In almost five months time, the 2017 Eurovision Song Contest will be upon us. And as good as the event already is, there are still some slight changes we could make to the competition, writes the Australian journalist Joshua Mayne.
Mayne has written an editorial in December for ESC Daily, about potential candidates for Australia. He now follows up with another editorial in which he proposes different ways to improve the voting system. “Maintain the light-hearted segment, don’t announce the countries with low point tallies and introduce an awkward delay timer.”
Maintain light-hearted voting segment
There’s nothing more quintessentially Eurovision than the voting system. We love seeing who each country votes for and we also appreciate those awkward silences during live crosses to each country’s voting representative. Last year, it was probably better than ever before. The new system kept the suspense until the very end, and on top of that, host Petra Mede added something to the grand total.
There’s no hiding from the fact that the long voting process can become boring (even with the new system). Last year, Petra Mede changed this single-handedly. Her cheeky, sarcastic remarks gave the voting another dimension. You never knew what she was going to say next, or how she was going to react. Her engaging personality actually made you want to listen to every second of the voting. Sure, she won’t be hosting the competition in Ukraine this year, but the new hosts could certainly learn a thing or two.
Don’t announce countries with low point tallies
In 2016, we experienced arguably the best voting system yet. By splitting jury votes and fan votes, it provided more interest, suspense, and it didn’t take any longer than usual! However, there was one flaw in the system.
When the fan’s voting points were announced from highest to lowest, some countries were left embarrassed. Most noticeably was the Czech Republic, receiving 0 points from the televotes. Other nations received miniscule amounts of points, which certainly wouldn’t have made them feel good about themselves.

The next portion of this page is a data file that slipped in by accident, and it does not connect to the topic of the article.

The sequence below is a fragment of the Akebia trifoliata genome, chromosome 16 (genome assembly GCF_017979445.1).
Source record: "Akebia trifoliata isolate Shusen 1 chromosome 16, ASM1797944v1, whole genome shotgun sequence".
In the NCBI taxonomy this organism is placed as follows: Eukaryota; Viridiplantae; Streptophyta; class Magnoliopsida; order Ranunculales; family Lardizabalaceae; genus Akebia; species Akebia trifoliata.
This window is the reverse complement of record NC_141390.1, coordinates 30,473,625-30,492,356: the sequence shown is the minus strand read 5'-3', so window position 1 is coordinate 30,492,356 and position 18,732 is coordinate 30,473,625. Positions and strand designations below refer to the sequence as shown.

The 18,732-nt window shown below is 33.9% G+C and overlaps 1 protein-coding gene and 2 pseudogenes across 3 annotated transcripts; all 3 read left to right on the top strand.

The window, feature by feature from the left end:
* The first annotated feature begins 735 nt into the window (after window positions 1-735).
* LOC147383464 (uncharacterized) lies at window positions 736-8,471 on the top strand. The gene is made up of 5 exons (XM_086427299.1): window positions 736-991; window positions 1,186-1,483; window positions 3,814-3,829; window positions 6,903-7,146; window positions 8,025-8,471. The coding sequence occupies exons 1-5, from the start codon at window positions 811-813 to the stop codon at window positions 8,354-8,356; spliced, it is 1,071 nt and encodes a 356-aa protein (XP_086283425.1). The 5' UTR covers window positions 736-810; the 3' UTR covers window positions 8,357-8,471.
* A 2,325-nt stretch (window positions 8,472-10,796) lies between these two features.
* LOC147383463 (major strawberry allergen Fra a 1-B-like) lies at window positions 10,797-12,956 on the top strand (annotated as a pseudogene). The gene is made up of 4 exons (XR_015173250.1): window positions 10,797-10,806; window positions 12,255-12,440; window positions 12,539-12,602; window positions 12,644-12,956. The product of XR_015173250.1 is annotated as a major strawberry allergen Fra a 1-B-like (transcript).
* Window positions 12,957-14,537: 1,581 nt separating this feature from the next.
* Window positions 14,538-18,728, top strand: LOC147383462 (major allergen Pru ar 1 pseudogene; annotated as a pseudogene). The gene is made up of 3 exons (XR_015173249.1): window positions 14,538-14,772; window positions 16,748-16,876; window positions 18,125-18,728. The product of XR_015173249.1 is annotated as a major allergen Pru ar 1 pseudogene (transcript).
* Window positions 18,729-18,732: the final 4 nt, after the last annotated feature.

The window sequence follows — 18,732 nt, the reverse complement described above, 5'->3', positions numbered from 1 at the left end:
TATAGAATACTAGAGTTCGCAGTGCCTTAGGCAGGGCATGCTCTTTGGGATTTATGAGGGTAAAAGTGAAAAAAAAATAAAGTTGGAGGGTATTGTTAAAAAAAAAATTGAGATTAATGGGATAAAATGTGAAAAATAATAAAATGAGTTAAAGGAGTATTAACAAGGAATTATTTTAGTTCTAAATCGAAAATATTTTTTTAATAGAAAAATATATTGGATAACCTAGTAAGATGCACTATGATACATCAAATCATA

This year, it would be best for countries with a fan vote points total of less than 60 (for example) to be immediately added to the points board. From there, the same system that we saw last year can be used. You can’t entirely hide the fact that a country didn’t earn many of the fan’s votes, but we could at least prevent some public embarrassment. Eurovision is about celebrating positive achievements, and not sharing poor results.
Introduce an awkward delay timer
This idea sounds silly, and in all fairness, it is, but when did Eurovision become a serious occasion? There are rules and regulations surrounding the competition, but Eurovision’s main purpose is to be enjoyable. For anyone who watches the Eurovision Song Contest for the first time, one of the most memorable quirks (of which there are many) is the uncomfortable delay between the hosts and country representatives during the voting.
The delays are so incredibly awkward, that it’s a funny tradition. We should be accentuating this by introducing a timer, visible live on screen and in the arena. There’s no point hiding a long delay when there’s a better opportunity to embrace it. This isn’t a change that will affect the voting system forever – it’s just a bit of fun. Why wouldn’t you want to have fun while watching Eurovision?